Planets Under Attack Review

Space; the final frontier. These are the voyages of the starship Money Inc. Its continuing mission: to plunder new star systems, attack unsuspecting aliens, and to gain as much profit as no man has done before. Am I a Ferengi or something? No, instead Planets Under Attack has been warped into your living room, developed by Targem Games and published by TopWare Interactive. This sleek and to the point strategy game tries to fill a niche left hungry in the wake of big budget games.

Planets Under Attack is a very streamlined, simplistic strategy game where the player starts off with one or more planet and must win a variety of game modes by taking over other planets. Capture, king of the hill, domination, and the classic elimination modes are staples in the game, with a new interesting mode called payback, which I will explain later. Each planet has a population which is used to make ships to attack other planets. There are three planet types to add some strategic depth to the gameplay: City, Bank, and Fortress. City planets give you more population and more population means more ships at a 1 to 1 ration. Bank planets give you an influx of cash at regular intervals. This is very important as it costs money to attack other planets. When attacking, your income from non-bank planets freezes. Your total bank roll also counts as your attack and defense stat. Fortresses are stationary turrets that shoot any non-allied ship passing by it. Lastly, only city planets produces a population, meaning the other two will never regenerate people unless you send them there manually.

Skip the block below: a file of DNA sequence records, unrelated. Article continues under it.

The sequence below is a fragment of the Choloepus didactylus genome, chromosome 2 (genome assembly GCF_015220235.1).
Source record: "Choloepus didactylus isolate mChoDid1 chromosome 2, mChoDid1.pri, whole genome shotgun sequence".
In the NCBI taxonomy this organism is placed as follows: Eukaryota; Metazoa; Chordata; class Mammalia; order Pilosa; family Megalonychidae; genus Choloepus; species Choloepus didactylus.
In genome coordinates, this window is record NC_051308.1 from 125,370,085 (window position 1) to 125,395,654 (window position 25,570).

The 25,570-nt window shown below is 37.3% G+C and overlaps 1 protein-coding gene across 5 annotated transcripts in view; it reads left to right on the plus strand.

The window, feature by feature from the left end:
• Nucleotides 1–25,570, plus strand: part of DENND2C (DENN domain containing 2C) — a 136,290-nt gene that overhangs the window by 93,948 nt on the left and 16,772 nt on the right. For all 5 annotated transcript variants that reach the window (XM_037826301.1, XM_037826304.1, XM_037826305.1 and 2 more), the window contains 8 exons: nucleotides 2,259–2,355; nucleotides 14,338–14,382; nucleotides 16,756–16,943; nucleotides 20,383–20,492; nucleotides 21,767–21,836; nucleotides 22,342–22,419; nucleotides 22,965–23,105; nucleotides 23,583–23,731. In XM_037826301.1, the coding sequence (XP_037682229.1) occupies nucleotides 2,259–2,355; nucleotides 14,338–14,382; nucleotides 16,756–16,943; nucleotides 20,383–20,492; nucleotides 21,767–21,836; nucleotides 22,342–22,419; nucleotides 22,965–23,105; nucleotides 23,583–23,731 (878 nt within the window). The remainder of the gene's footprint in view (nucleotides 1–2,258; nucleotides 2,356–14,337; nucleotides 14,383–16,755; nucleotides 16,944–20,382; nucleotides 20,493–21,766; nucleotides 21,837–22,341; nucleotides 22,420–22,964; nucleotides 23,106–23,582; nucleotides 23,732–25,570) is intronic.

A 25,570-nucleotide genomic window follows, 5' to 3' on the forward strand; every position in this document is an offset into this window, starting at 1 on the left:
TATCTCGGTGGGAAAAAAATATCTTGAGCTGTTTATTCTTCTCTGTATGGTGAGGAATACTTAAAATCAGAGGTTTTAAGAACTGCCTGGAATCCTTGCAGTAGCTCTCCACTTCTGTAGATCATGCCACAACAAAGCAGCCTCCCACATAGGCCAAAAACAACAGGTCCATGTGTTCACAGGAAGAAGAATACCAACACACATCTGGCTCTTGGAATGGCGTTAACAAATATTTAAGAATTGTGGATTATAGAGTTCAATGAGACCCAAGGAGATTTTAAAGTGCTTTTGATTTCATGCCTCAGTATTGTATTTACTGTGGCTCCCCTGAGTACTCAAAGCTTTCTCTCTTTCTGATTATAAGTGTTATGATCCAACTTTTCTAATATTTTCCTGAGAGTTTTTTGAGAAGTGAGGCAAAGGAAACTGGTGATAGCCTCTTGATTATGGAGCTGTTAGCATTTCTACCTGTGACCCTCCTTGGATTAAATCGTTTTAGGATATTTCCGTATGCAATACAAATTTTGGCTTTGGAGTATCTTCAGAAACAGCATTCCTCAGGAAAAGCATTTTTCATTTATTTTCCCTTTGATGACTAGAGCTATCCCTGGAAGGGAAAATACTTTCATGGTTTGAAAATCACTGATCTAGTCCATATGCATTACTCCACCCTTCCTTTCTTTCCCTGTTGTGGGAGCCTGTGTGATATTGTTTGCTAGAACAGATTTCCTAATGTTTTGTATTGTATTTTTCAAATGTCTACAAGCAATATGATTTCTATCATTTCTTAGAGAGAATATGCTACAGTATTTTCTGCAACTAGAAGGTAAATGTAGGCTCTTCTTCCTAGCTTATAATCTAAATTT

The entire game is essentially a test of risk and reward. As it is a real-time strategy game there are no breaks, and the gameplay offers very little time for breaks to recollect your thoughts if you suddenly start being on the losing end of the battle. Every time you attack it costs money, and as mentioned, your money bar is also your attack and defense stat, making the gameplay very simple to learn. Each attack sends waves of ships against the target, reducing the population of your planets. When a planet reaches zero population, it is taken over. When you are not attacking, or while moving ships to allied planets, your money goes up until it reaches a limit based off the number of planets and upgrades you control. More planets and upgrades mean a higher population, and a higher bank account. Sound simple? It is, but don’t let simplicity hide the fun.

The game does have some RPG elements that give it more depth, particularly for online multiplayer, as completing missions on the various difficulty settings nets you experience, with each new level unlocking an upgrade. Each player can equip one tech upgrade from each of the three categories: ships, people, and special. Again, it is all about analyzing risk and reward as most of the upgrades have some kind of drawback to even out the bonus. Make your ships hit the enemy harder than the juggernaut but they are as slow as molasses going uphill in a Canadian blizzard. Have your planets produce population faster but at the cost of collecting taxes at a slower rate. Risk vs. Reward 101 is what the name of the game should be called.

Graphically the game looks like it could be run off of a Sega Genesis, as small ship models and non-moving portraits are not the most graphically taxing, but they are sleek without any frame rate or pixilation issues. The lack of graphics gives it a charm that is refreshing for those whose priorities are gameplay and not graphics. The game does feature some voice acting, and while not worthy of an Emmy, they are not atrocious, just normal and unremarkable. My ear drums were not asking me to rake them out, which is a good sign. However, on a funny note the British actor they hired was entertaining solely because he intentionally said words wrong or the recording studio didn’t double-check. At least none of the British people I’ve met pronounced ‘clerk’ as ‘Clark’ before.